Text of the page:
Now start cooking, stirring frequently and scraping the bottom and sides of the skillet, while the liquid evaporates and onions start to brown, reducing heat to medium if onions are browning too quickly. Continue to cook, stirring frequently, until the skillet bottom is coated with a dark crust. This takes about 8 minutes. You’ll then use a little beef broth to deglaze the pan. Scrape the skillet bottom to loosen the crust, and cook until the broth evaporates and the skillet bottom has formed another dark crust, 2 to 3 minutes. Repeat this process of deglazing the skillet with broth 2 or 3 more times, until onions turn brown.
Now for some brightness and sweetness, I like to add a little bit of balsamic vinegar. You won’t really taste it, but it will give more depth of flavor. Stir that in until it evaporates. Then for added sweetness, I also like to add a touch of sugar. Its up to you though. The onions will still taste naturally sweet without it, so give it a taste before adding it in. So after the sugar gets cooked in, give yourself a high-five because you’re done! Now tell me that wasn’t quick and easy.
Remember that dough we left hanging around to rise? Yeah, get that and cut it in half. Then take one of the halves and flatten it into an oblong shape on a piece of parchment paper dusted with flour.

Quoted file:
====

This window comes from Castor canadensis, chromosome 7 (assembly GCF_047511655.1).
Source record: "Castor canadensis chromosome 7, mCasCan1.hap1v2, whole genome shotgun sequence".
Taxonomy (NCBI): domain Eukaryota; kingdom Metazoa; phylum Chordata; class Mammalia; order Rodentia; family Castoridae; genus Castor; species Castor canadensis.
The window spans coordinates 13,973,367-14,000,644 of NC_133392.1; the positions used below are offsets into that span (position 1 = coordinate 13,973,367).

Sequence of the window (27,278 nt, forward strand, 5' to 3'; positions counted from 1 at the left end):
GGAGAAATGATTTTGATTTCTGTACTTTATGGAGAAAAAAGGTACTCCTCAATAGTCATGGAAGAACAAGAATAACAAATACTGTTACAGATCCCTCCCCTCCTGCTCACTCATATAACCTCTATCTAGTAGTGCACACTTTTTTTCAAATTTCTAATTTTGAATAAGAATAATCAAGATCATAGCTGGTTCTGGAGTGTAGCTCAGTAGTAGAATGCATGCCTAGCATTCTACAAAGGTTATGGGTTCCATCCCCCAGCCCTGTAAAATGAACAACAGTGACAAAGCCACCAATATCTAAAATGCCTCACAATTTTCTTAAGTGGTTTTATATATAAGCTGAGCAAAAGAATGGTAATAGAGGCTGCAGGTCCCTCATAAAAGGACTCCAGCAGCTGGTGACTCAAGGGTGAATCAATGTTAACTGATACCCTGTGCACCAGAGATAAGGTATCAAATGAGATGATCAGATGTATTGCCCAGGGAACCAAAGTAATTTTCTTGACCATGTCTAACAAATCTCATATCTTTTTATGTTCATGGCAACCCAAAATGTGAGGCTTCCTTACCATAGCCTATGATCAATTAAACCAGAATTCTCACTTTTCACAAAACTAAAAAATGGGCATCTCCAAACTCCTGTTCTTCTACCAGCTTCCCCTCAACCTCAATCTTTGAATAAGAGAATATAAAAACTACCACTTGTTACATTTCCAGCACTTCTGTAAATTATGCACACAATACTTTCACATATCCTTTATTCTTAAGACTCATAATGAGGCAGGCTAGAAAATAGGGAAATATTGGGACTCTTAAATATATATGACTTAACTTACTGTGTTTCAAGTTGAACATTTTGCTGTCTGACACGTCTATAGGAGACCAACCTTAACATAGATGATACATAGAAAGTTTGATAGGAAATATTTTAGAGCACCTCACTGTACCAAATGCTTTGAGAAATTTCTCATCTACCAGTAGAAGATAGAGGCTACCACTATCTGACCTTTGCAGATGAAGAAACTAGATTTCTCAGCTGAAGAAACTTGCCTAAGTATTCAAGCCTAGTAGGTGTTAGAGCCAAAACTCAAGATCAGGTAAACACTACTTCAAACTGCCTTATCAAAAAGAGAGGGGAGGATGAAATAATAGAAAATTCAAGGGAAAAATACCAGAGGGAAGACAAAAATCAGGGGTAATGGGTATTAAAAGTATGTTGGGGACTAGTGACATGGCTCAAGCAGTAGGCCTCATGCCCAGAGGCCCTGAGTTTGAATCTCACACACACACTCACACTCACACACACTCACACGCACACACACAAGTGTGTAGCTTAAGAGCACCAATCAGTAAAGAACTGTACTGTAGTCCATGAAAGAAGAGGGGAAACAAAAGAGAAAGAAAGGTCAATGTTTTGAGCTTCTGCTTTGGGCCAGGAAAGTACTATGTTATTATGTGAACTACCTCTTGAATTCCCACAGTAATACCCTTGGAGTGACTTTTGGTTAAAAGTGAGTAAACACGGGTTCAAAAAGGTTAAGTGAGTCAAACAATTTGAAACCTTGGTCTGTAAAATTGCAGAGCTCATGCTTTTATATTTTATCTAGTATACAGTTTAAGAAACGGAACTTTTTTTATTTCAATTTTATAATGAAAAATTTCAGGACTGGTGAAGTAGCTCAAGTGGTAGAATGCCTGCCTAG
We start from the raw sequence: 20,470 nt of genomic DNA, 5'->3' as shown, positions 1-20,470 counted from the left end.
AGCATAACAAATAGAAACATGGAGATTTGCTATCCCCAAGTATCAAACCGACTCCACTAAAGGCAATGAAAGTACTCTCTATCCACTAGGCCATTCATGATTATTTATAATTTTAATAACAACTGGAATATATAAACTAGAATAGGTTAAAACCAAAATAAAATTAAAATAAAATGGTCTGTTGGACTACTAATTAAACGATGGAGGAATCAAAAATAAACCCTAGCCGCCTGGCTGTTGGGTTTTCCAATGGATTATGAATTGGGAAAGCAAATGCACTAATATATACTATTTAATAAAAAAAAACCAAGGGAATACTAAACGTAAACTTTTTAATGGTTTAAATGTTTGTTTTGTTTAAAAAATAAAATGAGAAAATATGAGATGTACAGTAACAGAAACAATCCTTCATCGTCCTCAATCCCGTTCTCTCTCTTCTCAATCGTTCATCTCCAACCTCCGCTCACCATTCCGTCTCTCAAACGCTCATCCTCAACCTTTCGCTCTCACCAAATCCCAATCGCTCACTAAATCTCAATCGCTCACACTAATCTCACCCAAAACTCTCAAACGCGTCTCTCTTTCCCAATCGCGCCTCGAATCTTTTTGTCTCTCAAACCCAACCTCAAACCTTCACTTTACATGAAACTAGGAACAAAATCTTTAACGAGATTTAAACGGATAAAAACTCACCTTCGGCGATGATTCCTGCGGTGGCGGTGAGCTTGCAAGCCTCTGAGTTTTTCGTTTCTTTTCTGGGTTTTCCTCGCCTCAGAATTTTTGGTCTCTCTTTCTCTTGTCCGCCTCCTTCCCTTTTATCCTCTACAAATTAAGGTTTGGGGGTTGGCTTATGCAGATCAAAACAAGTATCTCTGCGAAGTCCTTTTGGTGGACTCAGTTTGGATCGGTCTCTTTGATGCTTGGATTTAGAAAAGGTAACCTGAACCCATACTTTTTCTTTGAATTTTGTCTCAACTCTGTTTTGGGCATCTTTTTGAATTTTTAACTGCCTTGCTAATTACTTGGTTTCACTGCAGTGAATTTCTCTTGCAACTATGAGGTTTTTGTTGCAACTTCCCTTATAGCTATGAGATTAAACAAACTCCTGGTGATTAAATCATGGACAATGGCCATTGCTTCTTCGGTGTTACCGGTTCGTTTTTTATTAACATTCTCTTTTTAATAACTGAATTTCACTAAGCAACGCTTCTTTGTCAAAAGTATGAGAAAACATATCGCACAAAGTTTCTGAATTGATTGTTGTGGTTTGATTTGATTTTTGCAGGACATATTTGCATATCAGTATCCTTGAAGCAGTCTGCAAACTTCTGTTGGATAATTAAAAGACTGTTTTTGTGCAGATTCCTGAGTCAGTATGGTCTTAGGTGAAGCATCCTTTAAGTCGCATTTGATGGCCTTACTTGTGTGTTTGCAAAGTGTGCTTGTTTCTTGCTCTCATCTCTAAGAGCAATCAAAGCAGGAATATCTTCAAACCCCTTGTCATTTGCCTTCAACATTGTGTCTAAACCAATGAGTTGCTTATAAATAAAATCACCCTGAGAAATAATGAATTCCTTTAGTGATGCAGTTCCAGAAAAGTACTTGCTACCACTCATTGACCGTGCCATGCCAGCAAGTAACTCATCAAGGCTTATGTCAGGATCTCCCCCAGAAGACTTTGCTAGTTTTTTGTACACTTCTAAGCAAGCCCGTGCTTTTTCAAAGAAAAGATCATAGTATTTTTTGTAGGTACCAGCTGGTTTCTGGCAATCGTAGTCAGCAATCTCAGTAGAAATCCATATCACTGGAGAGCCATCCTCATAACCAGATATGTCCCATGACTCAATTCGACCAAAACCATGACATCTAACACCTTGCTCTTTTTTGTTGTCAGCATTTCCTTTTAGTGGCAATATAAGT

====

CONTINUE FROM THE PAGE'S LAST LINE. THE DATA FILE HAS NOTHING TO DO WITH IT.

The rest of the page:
For added yumminess, smear a mixture of butter and garlic all over then add that gruyere!
Now comes your sweet caramelized onions. Put as much or as little as you’d like, then top with some mozzarella. Bake it in a HOT, HOT oven until the crust turns golden brown and the cheese gets all melty and gooey. It takes no time; just 6-8 minutes! Repeat with the other half of dough.
Sprinkle with parmesan cheese, because 2 types of cheese weren’t enough, and garnish with some thyme leaves. Cut it up in any shape or form you fancy.
Then pull it a part and enjoy that stringy, messy gooeyness of this yumminess.
Hmmm…Does this still count as French after being pizza-fied? Or should we call it American-inspired Egyptian-made Italian French Onion Soup Flatbread?
I’ll just go with: That Yummy Thing. Quick Onion Caramelization method adapted from Cooks Illustrated Measurements Note: All recipes of this site have been developed using weight measurements. Although US volume measurements have been included for your convenience, it is highly encouraged that you weigh your ingredients using a kitchen scale to get the best possible results. Due to the sensitive nature of baking, kitchen scales are proven to yield more accurate and consistent results than measuring cups. Enjoy!
For the Flatbread Dough:
For Caramelized Onions:
For the Toppings:
For the Flatbread Dough:
For the Caramelized Onions:
Topping & Baking the Flatbreads:
Quick Onion Caramelization method adapted from Cooks Illustrated
Measurements Note: All recipes of this site have been developed using weight measurements. Although US volume measurements have been included for your convenience, it is highly encouraged that you weigh your ingredients using a kitchen scale to get the best possible results. Due to the sensitive nature of baking, kitchen scales are proven to yield more accurate and consistent results than measuring cups. Enjoy!